Learning How to Grow a Lemon Tree from Seeds

Is it hard to grow a lemon tree (Citrus limon, USDA zones 9 through 11) from seed? Probably less than you think. With right growing conditions and care, the seeds from a single lemon will become fruit-bearing trees. If you’re willing to wait 10 or more years for your first harvest, read on for our answers to the most common questions on growing lemons from seed!


What Do I Need to Get Started?

To get started, you need:

  • The seeds from an organic lemon. Non-organic lemon seeds don’t germinate reliably.)
  • Distilled water
  • Chamomile flower tea
  • A bowl of clean water

Expert gardener’s tip: Most varieties of lemons come true from seed, meaning they inherit the traits of the trees that produced the seeds they grew from. Meyer lemons are the exception if you plant their seeds, the resulting trees may not be what you expect.

How Do I Prepare the Seeds?

To reduce the risk of your germinating seeds succumbing to damping off fungus, brew a cup of chamomile flower tea using distilled water. Let it cool before soaking your seeds in it for 24 hours. The tea’s high sulfur content is a great fungicide.

The soaked seeds will develop a layer of germ-friendly gel. To remove it before planting, swish them lightly for 1 minute a bowl of clean, cool water. Keep the seeds moist while you prepare their starter pots.

How Do I Plant the Seeds?

For this part of the seed starting project, you need:

  • Sterile seed starter mix
  • Clean bowl
  • Water
  • One 4-inch seed starter pot with drainage holes for each seed
  • Pencil with eraser
  • Clear plastic wrap
  • Rubber bands
  1. Pour your seed starter mix into a clean bowl and mix water in a little at a time until it’s moist throughout, but not saturated.
  2. Fill each starter pot to within ½ inch of the rim with the moist growing medium.
  3. Make a ½-inch deep hole in the center of each pot with the eraser end of the pencil.
  4. Set one seed — pointed end down — in each hole and cover it with medium.
  5. Stretch a piece clear plastic wrap over each pot and secure it with a rubber band.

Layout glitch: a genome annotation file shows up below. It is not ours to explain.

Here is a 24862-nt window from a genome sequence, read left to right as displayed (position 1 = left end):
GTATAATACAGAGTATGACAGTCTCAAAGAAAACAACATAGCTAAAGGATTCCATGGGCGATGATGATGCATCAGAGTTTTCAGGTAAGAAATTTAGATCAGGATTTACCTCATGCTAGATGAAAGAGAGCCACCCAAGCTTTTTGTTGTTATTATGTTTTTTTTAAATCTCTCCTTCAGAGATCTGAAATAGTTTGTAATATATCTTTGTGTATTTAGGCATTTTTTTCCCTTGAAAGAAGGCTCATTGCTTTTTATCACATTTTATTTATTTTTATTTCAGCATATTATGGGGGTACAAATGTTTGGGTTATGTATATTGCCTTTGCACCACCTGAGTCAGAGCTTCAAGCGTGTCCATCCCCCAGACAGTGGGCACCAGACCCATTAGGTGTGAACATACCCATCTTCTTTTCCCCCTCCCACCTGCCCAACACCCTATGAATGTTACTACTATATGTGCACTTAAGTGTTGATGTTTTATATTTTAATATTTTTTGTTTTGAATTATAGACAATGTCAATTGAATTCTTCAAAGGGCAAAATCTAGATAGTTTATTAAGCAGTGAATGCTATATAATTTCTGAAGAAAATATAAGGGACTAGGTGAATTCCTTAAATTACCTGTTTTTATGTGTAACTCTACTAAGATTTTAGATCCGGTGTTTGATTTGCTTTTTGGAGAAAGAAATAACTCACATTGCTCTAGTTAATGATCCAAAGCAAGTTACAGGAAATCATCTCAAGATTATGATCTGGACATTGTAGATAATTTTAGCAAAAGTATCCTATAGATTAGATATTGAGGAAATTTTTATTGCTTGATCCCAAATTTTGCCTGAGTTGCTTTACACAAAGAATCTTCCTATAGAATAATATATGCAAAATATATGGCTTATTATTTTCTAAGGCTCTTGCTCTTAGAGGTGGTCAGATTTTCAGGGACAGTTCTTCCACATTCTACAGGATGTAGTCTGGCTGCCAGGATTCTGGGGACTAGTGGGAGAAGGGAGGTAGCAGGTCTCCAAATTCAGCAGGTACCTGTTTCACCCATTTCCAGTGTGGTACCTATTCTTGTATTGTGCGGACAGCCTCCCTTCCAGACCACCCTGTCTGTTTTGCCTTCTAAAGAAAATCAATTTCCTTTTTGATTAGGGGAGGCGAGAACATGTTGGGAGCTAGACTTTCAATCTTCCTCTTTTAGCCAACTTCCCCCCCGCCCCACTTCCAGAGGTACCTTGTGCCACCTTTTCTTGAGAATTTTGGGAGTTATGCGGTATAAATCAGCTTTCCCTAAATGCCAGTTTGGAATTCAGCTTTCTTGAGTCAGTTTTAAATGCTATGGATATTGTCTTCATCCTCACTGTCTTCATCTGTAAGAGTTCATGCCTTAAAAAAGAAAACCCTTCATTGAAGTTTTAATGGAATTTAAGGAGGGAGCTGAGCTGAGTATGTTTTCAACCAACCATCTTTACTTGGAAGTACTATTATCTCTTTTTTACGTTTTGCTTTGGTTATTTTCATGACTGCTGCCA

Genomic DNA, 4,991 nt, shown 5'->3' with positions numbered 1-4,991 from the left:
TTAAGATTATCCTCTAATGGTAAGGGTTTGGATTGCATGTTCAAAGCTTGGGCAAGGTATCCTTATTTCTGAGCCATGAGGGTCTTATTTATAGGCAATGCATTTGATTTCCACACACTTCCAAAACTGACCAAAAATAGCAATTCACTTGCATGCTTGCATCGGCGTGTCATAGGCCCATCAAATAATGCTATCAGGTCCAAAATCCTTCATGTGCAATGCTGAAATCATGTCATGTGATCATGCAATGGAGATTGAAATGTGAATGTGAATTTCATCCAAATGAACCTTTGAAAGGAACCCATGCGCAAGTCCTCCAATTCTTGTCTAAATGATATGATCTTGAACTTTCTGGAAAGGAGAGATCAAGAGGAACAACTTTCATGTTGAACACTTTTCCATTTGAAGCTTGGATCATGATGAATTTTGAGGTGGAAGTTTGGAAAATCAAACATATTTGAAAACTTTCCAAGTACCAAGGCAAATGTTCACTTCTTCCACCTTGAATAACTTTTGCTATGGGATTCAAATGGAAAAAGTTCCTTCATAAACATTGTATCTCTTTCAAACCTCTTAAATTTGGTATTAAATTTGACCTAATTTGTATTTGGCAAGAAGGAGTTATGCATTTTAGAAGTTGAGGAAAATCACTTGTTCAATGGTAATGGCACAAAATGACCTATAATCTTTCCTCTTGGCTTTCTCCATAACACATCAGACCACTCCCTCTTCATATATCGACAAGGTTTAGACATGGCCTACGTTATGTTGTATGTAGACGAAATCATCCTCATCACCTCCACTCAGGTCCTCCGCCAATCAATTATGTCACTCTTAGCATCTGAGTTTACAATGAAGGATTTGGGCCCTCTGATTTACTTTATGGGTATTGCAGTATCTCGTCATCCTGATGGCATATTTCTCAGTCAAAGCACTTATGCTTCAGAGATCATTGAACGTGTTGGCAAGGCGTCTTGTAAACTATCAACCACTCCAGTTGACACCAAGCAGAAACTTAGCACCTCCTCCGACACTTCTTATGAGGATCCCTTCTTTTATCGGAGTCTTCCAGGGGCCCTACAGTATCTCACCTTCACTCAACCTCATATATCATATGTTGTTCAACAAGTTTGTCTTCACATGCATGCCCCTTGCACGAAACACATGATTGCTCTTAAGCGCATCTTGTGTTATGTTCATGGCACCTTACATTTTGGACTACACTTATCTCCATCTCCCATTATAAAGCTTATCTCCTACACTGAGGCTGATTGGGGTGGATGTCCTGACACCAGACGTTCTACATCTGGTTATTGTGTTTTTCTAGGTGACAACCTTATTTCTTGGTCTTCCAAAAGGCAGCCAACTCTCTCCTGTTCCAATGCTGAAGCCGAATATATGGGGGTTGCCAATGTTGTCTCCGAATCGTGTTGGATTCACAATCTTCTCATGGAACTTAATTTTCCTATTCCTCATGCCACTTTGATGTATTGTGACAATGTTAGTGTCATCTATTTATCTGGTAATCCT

6. Poke seven or eight small holes in each piece of plastic with the pencil tip.
  7. Move the pots to a bright location (out of direct sun) with a temperature between 68° and 72°F (20° to 22.2°C).

Condensation on the perforated plastic covers should keep the growing medium moist. If it’s drying out, remove the cover long enough to mist the medium lightly with a spray bottle.

When Will the Seeds Sprout?

Lemon tree seeds normally need one to three weeks to germinate. Each viable one sprouts a stalk with two primitive leaves (cotyledons). When the first true leaves appear, fertilize with an organic, water-soluble houseplant fertilizer at the label’s recommended strength.

Reapply the fertilizer every two weeks and water whenever the growing medium looks and feels dry.

When Do I Transplant the Seedlings?

When they have three sets of true leaves, transplant your lemon seedlings to 6-inch pots filled with moist citrus potting mix. Water until water runs from the drainage holes and keep them in the same warm, sunny location.

What Care Will the Seedlings Need?

In their first year, give your seedlings eight or more hours of daily sun. If necessary, move them outdoors when nighttime temperatures are consistently above 60°F (15.5°C). Continue watering when the citrus mix feels and looks dry and fertilize every two months during the growing season.

When you see roots poking through the drainage holes, move the seedlings to 10-inch pots. Don’t be alarmed to see thorns sprouting as they grow; they’re a natural defense against leaf-munching critters.

Prune the central stalks when the seedlings get leggy and move the pots back indoors before your first fall frost. Use grow lights, if needed, to supplement their winter sun.

Expert gardener’s tip: Be patient in waiting for your seed-started trees to flower and bear fruit. In the meantime, appreciate them as a lovely, glossy-leaved patio plants and indoor air cleaners.

Text: Garden.eco